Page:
Following in the footsteps of Tirunesh Dibaba, Hassan cleared a trio of racers also chasing gold on the final bend, and finished with a time of 29:06:82. Less than 24 hours after taking bronze in the 1,500, Hassan returned to the track and beat world record holder Letesenbet Gidey (who won bronze) and Kalkidan Gezagedne of Bahrain (who won silver).
Gidey took the lead just before the end of the seventh lap and would soon start to push the envelope, leaving everyone else in the field behind her. One by one as competitors fell off the back of the pace, there were only three medal contenders left, Gidey, Hassan, and Gezagedne, with six laps left to go. Then on lap 21, Gidey said something to Hassan, and the pace of the race changed.
The 21st lap was 72.3, the 22nd 75.0, the 23rd 75.7, and the 24th 74.2.
With no separation between the three long distance runners, Hassan struck as they were coming into the homestretch, and made her bid for gold. She went around Gidey, leaving only Gezagedne to respond, and with their grit and determination, only Hassan crossed the finish line first with her hand up triumphantly, before laying on the track with medical assistance coming to her aid.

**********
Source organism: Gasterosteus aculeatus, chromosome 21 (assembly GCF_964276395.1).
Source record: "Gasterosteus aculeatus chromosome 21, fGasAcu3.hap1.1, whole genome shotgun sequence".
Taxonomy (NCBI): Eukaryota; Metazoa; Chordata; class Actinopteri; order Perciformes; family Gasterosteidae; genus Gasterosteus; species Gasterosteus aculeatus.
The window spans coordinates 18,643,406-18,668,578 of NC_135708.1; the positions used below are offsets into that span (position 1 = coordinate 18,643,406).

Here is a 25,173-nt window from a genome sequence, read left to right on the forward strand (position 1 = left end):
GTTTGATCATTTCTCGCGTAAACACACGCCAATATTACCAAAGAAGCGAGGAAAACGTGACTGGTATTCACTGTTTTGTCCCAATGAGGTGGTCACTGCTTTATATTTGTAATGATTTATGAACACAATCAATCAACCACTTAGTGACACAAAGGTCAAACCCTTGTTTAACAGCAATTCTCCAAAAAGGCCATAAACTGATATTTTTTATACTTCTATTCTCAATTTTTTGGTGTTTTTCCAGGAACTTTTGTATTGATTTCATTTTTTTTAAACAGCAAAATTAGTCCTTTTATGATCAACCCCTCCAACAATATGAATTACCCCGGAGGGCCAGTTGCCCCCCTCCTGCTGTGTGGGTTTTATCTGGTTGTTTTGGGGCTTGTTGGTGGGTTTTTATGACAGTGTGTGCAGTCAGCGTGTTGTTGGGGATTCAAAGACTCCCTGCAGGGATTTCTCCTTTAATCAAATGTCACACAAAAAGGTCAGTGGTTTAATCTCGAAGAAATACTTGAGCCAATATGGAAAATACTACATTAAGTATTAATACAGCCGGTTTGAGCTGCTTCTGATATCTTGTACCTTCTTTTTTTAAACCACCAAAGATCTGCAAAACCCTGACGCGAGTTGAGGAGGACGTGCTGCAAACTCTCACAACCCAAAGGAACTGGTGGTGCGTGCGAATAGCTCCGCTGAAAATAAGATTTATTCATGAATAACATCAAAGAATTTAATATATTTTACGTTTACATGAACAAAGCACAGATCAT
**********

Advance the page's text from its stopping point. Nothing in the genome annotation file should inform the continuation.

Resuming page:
Hassan’s triple-crown wins in the 1,500-meter, 5,000-meter, and 10,000-meter races, was only decided a month ago after coming in second in the 1,500-meter race at the Diamond League in Monaco. “Sometimes when I lose something inside me wakes up,” she said to The Guardian. “Monaco didn’t go the way I wanted and after I went to my manager and said: ‘I’m going to do three distances,’ and he’s like ‘huh?’ And I was like: ‘Yes, I just decided. I want to do three.’ Life is not about the goals, about winning, about medals, it’s about following your heart, you know?”
In doing so, the Ethiopian-born (Oromo) champion is still the only athlete (man or woman) in history to win both the 1,500-meter and 10,000-meter events at the 2019 World Championships.